Powers of Attorney

Even the most basic estate planning counseling will often involve some discussion with clients about powers of attorney, their effect, limitations and the consequences of certain decisions. In nearly every case, these documents can be perfectly effective mechanisms permitting someone to make important decisions for the client at a time when they are no longer able. At the same time, many of our clients are surprised to learn that these simple documents can carry with them some very important legal consequences.

Generally speaking, there are two types of powers of attorney used in Texas – those that cover decisions of a medical nature, and those that cover non-medical decisions, such as decisions regarding property. Today, I thought it might be helpful to discuss some facets of the latter in a bit more detail.

Although the document itself may come with any of a variety of titles, a commonly used non-medical power of attorney is the Statutory Durable Power of Attorney. The document, depending on the wishes of the client, might become effective immediately, or may become effective only on the occurrence of a future event, such as the client’s (or principal’s) incapacity.

Many clients view the document simply as one of convenience, and they can, in fact, be very convenient. It might help, for example, to give a family member or loved one the ability to sign checks for routine expenses, or permit them to deal with a principal’s bank accounts when the principal is not in a position to do so for herself. When the principal selects this responsible person (or agent,) they often do so because there is a natural trust or confidence between the two.

However, even in these naturally-trusting relationships, the potential for abuse exists, even if it is minimal. For example, what happens when the agent changes the mailing address on the bank statements to his address, instead of the principal’s, and fails to keep the principal advised of the financial activities? What happens when the principal receives no response to questions about the agent’s recent actions?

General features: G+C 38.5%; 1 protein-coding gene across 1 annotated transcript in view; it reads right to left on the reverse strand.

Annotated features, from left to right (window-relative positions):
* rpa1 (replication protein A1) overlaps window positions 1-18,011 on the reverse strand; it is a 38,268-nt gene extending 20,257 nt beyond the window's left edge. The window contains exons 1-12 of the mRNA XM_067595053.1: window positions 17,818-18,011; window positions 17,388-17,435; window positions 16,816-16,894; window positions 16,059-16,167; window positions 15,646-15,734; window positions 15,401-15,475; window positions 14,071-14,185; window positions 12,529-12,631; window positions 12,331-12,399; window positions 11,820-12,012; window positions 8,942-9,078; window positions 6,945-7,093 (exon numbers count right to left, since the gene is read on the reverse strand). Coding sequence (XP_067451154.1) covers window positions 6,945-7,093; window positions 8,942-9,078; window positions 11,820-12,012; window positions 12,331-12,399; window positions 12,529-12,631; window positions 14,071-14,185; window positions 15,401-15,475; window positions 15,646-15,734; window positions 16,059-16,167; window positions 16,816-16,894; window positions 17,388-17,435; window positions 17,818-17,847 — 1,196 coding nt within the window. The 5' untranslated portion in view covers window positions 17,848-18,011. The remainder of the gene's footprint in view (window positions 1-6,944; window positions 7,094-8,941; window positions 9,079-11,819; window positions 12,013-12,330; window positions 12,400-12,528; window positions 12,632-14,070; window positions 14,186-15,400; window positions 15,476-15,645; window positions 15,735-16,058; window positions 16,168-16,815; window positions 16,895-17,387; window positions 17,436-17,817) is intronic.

Beyond matters of simple convenience, powers of attorney create a legal relationship between the principal and the agent. When acting, the agent becomes a fiduciary to the principal, and owes certain and specific legal obligations. One of these primary duties is an obligation to act only in the manner that the principal directs. Another duty of the agent, often overlooked in my experience, is a legal obligation to account to the principal.

Texas law requires an agent to inform and account to the principal of his or her actions. Agents should keep careful and accurate records of their activities and transactions, as a principal may demand a detailed accounting of such things at whatever time they choose. If the agent fails to provide it, the principal may revoke the power of attorney, or may even file suit against the agent to compel the production of the accounting. Many times, these steps will not prove necessary, but the remedies serve to remind the agent that it is the principal running the show. Although nobody ever anticipates having to file suit to keep their agent in line, the availability of such a remedy should give agents reason enough to act correctly, and should give principals reason enough to exercise care and caution when selecting their agent.